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Wednesday, 30 May 2012
Page: 6415

Mr TRUSS (Wide BayLeader of The Nationals) (16:27): The minister, in his opening remarks, spoke about the amount being allocated for road expenditure in the budget, but, according to table 15 on page 6-43 of Budget Paper No. 1, in the 2012-13 budget the estimated expenditure on roads will be just $2.67 billion. That is a drop of $3.62 billion, or 58 per cent, from the previous year. This is a lower expenditure on roads than in the last Howard government budget, and as a proportion of GDP it is lower than in 2004-05, when the coalition government introduced Auslink for the first time. What is perhaps even worse is that in 2015-16, the last year in the forward estimates, the amount proposed for roads is only $2.7 billion. That is still less than provided in the last Howard budget before the election of the Labor government. So, in spite of all we hear about this government and its grand projects, this year and in 2015-16 there will be less money provided than was in the last Howard budget. So I ask the minister: is the $2.7 billion being provided in the forward estimates for 2015-16 all that the government proposes to spend on roads in 2015-16, or are there amounts somewhere in the contingency reserve to ensure that there is some kind of decent allocation for roads that far out?

My second question relates to the carbon tax and its impact on road construction. It has been estimated that it will cost $400 million extra to build the roads on the government's program as a result of the carbon tax. Has the government provided an extra $400 million to enable these projects to be completed, or are we in fact going to get fewer roads constructed than the government had committed?

Naturally, because of the fact that expenditure has been reduced so much, every state will see a significant reduction in its road-funding budget this year. The centrepiece of the budget, as the minister said, was an alleged $3.6 billion commitment to the Pacific Highway. However, there is actually only $2.7 billion in the budget. The remaining $900 million is presumably for some year beyond 2016, which guarantees, of course, that the government's commitment to have it all done by 2016 will not even be honoured under its own formula. I note that the government is proposing that this should be done on a fifty-fifty basis. I ask the minister: why was it appropriate, when the last Labor state government was in power, for the split to be something like 86 per cent to 14 per cent? The Commonwealth met 86 per cent of the cost of projects when there were Labor governments at both the federal level and the New South Wales state level and the state met only 14 per cent. Indeed, it only got to 80-20 because the O'Farrell government put in $468 million after they were elected to bring it up to 80-20.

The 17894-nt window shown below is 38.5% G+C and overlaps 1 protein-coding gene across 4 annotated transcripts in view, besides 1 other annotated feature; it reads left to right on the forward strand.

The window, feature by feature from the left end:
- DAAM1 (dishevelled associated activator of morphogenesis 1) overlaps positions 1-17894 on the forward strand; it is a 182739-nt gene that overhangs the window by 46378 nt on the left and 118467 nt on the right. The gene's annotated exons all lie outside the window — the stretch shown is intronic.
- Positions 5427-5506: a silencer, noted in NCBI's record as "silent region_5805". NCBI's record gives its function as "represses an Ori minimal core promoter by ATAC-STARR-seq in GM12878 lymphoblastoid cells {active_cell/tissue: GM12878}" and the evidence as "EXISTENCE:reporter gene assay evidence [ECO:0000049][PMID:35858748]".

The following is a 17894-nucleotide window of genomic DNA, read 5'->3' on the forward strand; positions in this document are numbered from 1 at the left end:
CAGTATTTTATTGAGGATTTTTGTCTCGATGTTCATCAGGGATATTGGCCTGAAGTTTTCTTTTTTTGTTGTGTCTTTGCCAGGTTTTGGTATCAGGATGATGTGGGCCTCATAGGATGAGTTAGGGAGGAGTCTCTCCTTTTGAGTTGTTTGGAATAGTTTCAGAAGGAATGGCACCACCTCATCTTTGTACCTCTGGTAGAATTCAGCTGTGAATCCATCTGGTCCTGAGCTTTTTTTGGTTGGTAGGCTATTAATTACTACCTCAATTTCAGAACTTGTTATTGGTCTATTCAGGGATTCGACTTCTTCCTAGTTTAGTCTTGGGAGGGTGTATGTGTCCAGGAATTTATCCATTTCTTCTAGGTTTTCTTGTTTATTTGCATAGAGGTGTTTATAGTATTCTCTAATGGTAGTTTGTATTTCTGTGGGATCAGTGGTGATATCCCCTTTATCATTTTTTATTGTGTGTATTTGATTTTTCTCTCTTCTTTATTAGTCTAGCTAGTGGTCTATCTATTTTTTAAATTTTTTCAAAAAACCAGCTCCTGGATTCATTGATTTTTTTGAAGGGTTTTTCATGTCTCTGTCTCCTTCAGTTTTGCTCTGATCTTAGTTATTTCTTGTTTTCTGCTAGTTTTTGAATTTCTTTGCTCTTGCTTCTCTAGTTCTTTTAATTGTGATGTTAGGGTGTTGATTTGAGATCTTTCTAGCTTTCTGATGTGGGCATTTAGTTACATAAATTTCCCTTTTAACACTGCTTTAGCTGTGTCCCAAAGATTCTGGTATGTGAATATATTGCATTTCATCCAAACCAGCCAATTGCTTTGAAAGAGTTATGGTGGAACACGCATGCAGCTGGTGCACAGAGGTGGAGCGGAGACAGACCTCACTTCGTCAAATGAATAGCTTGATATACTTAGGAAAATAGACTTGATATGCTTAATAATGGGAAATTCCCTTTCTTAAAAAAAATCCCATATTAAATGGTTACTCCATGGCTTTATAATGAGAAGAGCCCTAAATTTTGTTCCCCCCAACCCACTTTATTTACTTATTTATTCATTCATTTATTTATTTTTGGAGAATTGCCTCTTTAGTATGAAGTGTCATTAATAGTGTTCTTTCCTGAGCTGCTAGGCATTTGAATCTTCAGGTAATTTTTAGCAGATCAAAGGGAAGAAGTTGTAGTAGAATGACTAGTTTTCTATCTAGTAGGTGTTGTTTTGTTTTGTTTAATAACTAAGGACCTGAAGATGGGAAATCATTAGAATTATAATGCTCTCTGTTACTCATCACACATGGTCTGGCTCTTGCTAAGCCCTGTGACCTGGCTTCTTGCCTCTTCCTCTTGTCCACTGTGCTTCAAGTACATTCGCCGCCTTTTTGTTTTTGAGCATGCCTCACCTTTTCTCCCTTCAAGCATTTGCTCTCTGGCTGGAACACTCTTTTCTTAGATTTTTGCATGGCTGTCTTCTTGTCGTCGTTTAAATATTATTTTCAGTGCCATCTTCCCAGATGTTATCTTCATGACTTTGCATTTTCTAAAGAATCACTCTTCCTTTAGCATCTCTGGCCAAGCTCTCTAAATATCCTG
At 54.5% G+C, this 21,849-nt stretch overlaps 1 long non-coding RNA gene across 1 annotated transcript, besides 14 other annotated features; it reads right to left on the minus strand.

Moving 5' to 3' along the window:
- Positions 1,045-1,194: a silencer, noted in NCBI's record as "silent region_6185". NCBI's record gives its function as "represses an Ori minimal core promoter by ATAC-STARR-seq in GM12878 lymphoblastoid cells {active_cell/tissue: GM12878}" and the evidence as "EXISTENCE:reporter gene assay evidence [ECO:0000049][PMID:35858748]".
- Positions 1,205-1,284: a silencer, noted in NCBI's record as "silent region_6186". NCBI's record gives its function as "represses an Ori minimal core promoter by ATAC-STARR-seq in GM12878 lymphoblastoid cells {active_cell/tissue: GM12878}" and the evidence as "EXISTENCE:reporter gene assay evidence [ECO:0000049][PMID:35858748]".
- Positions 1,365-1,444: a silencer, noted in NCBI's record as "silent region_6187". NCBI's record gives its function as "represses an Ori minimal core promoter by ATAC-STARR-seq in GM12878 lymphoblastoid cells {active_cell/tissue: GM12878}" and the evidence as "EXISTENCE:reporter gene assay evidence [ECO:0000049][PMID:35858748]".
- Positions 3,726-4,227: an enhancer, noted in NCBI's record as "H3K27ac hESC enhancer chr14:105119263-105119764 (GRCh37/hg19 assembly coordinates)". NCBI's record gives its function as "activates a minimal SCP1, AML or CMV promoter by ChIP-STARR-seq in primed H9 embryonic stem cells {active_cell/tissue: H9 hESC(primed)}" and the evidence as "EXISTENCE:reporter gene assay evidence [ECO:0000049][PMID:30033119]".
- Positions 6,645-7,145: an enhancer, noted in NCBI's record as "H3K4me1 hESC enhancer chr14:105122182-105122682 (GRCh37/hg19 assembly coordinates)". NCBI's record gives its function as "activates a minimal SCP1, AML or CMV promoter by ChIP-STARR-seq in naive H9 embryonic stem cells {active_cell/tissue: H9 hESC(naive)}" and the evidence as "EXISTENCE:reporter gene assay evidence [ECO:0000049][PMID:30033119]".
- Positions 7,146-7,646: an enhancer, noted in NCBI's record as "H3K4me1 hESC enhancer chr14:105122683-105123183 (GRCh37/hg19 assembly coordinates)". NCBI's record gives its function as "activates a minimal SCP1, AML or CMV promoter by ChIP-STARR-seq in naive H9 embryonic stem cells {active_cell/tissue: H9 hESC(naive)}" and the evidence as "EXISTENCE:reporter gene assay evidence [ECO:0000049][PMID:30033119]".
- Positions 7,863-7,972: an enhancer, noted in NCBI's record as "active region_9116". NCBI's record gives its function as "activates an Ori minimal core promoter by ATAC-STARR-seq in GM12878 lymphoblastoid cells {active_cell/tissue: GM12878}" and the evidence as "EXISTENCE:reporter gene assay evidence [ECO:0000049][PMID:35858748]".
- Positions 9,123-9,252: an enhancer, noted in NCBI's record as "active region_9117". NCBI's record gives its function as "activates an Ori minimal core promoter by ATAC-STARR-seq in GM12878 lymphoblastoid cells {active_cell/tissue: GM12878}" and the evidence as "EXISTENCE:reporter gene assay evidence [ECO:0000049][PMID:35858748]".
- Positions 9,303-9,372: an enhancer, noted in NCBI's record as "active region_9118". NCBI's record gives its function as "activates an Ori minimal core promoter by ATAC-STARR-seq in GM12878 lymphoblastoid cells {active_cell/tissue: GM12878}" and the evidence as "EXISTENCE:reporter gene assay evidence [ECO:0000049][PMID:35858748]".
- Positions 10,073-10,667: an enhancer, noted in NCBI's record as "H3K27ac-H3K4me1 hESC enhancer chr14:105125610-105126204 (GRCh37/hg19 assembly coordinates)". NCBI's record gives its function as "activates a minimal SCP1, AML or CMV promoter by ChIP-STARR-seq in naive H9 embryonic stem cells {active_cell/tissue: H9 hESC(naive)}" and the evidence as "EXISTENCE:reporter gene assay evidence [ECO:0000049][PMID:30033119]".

When the Labor Party was in power in New South Wales, an 86-14 split was considered appropriate, but now the government is demanding 50-50. I ask the minister: if in fact the New South Wales government says that what was good for Labor in New South Wales ought to be good for the coalition and therefore refuses to meet 50 per cent of the cost, will the government withdraw its $3.6 billion or will it ensure that that money is spent on the Pacific Highway without this draconian condition?

Moving to Queensland, another state where there have been significant reductions, I refer to the Cooroy to Curra project. There has been no money announced in the budget for any new work to be done right out to 2015-16. I note, however, that the government has said that the cost of the existing project, which will finish in a few weeks time, is now only $388 million, whereas in previous years it has been put down at $488 million. I ask the minister: does this confirm that the amount the government has taken away from the Cooroy to Curra stage B project in the last federal budget was in fact $100 million? Ever since the last budget, he has refused to answer questions on notice or questions in Senate estimates on that issue. I assume we can now take it for granted that the amount taken away in the last budget was $100 million.